The two met in 1980, as allies against the nuclear freeze movement in California; during the past 15 years, the Alabama-born Makris has emerged as Heston's political adviser. He's his strategist and scheduler, and chief executive director of the actor's personal political action committee. All Heston's speeches are generated by Makris associates.

Tipped off about Ice-T's lyrics by a Washington lobbyist, Makris began to mobilize. He alerted Wayne LaPierre, the NRA's executive vice president and chief lobbyist, who issued the group's statement of condemnation. This netted a KABC-TV news item in Los Angeles.

While Makris stirred the pot, Heston was away in England starring in A Man for All Seasons. When he got back, a heap of faxes from Makris was waiting on his desk. They had their desired effect. "He said, `I want to get all over it,'" Makris remembers, "`and right away.'" In the weeks before the shareholder meeting, Makris arranged reinforcements. "We flew some cops in who had been shot with 12-gauge shotguns," he says. "We're talking about people who are horribly disfigured, crippled. Their faces are blown off and they're blind." Time Warner barred the policemen from the meeting, but it didn't matter. "You could see all these blue-haired ladies that have portfolios," Makris says, "and they're all going, `Oh my God, this is horrible! Just horrible!" Within days, the story was in the Wall Street Journal, The New York Times, the Los Angeles Times, and on the ABC news.

In 1998, Makris's two major clients were in a sense merged when the NRA elected Heston president. His tenure there has proved so incendiary that few now remember he was the candidate of reconciliation. The organization was divided between militia-affiliated upstarts and the Washington-based insiders, led by LaPierre, who had turned the organization into one of the most influential lobbies in the capital. Fearing an irreparable schism, the insiders needed a moderate candidate with unimpeachable credentials. Who better than Ben-Hur? Heston won in a landslide. The NRA went on to offer a silver bullet engraved with the actor's signature as part of its annual $25 membership; pickups in the rust belt began to flaunt bumper stickers declaring CHARLTON HESTON IS MY PRESIDENT; and the group swelled from 2.9 million to nearly 5 million. Last year, the NRA changed its bylaws to award Heston an uncontested third term.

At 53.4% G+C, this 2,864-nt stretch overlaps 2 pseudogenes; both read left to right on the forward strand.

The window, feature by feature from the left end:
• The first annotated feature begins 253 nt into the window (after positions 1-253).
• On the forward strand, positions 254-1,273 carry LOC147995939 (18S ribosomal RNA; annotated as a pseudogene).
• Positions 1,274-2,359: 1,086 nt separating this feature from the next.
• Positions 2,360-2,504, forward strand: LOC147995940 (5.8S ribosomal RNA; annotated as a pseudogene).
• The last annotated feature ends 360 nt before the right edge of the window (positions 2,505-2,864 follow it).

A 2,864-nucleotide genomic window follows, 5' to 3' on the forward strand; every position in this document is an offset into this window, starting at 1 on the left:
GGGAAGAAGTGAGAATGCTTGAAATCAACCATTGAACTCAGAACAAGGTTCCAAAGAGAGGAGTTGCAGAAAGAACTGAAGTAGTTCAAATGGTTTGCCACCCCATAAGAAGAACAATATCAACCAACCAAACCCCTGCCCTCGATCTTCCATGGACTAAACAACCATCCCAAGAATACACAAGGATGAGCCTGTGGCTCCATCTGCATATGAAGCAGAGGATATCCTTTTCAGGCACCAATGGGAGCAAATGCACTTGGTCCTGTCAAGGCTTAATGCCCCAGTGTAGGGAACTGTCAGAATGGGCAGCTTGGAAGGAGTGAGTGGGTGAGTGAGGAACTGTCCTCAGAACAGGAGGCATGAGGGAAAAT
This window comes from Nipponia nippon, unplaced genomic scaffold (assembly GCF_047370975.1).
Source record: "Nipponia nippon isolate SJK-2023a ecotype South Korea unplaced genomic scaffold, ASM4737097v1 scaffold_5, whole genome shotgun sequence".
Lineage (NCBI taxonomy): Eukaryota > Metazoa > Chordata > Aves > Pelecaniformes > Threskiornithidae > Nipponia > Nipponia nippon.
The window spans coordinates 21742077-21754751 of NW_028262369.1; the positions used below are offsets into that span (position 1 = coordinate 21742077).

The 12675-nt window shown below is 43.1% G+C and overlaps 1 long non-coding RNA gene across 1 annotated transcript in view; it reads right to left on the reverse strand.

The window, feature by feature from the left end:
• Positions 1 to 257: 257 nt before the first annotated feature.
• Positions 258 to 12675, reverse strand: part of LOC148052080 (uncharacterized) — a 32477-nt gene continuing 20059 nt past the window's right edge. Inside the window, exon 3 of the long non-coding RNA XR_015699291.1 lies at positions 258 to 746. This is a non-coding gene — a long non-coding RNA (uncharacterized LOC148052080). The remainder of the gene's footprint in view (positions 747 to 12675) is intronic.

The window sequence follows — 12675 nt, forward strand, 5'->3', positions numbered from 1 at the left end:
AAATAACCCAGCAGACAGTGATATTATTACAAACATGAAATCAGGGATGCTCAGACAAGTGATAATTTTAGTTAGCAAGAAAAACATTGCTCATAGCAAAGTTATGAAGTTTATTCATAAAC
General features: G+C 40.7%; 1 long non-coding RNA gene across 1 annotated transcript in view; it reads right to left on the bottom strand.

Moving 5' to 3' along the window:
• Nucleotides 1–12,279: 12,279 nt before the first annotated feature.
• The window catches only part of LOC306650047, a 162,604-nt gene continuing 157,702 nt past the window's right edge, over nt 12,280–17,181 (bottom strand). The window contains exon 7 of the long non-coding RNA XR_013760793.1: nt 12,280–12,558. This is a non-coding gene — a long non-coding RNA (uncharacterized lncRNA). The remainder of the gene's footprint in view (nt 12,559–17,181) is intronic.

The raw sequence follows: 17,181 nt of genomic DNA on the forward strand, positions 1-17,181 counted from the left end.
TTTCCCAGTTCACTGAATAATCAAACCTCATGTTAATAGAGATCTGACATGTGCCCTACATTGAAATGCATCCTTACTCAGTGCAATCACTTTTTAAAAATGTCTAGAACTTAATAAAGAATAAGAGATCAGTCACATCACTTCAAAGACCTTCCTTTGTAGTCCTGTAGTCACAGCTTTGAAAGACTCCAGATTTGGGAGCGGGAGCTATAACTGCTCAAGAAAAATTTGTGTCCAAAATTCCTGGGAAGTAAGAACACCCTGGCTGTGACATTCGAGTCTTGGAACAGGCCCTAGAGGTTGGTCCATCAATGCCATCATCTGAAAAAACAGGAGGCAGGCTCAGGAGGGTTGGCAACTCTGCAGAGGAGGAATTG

As political guru, Makris has reconciled himself to being slighted whenever Heston is offered a film cameo or another shot at the stage. "This damn acting thing gets in my way," Makris joked with Heston some time ago. Then, he turned serious. "You may not ever understand this, but your last great role may be political."

Heston settles onto a couch to sip coffee and munch chocolate-chip cookies fresh-baked by his chef. Over his left shoulder, an unframed NRA poster vies with a large Andrew Wyeth landscape. He tells of a contentious meeting held here in his living room 37 years ago. Marlon Brando had grand schemes for James Garner, Paul Newman, Burt Lancaster, and other actors gearing up for the March on Washington. As SAG president and leader of the arts delegation, Heston declared that if they were going to chain themselves to the Lincoln Memorial or lie down on Pennsylvania Avenue, they could count him out. Brando backed down.

The march was not Heston's first civil rights demonstration. A few years earlier, he had answered the call of his closest friend, Louis Jolyon West. Later chair of the psychiatry and behavioral sciences department at UCLA, West was then a professor at the University of Oklahoma, and the two friends teamed up with a black colleague of West's to desegregate local lunch counters. Throughout the '50s, Heston had been an enthusiastic Adlai Stevenson supporter. At the 1960 Democratic Convention, Stevenson remained his man, but like many in Hollywood he was eventually won over by John Kennedy's charisma.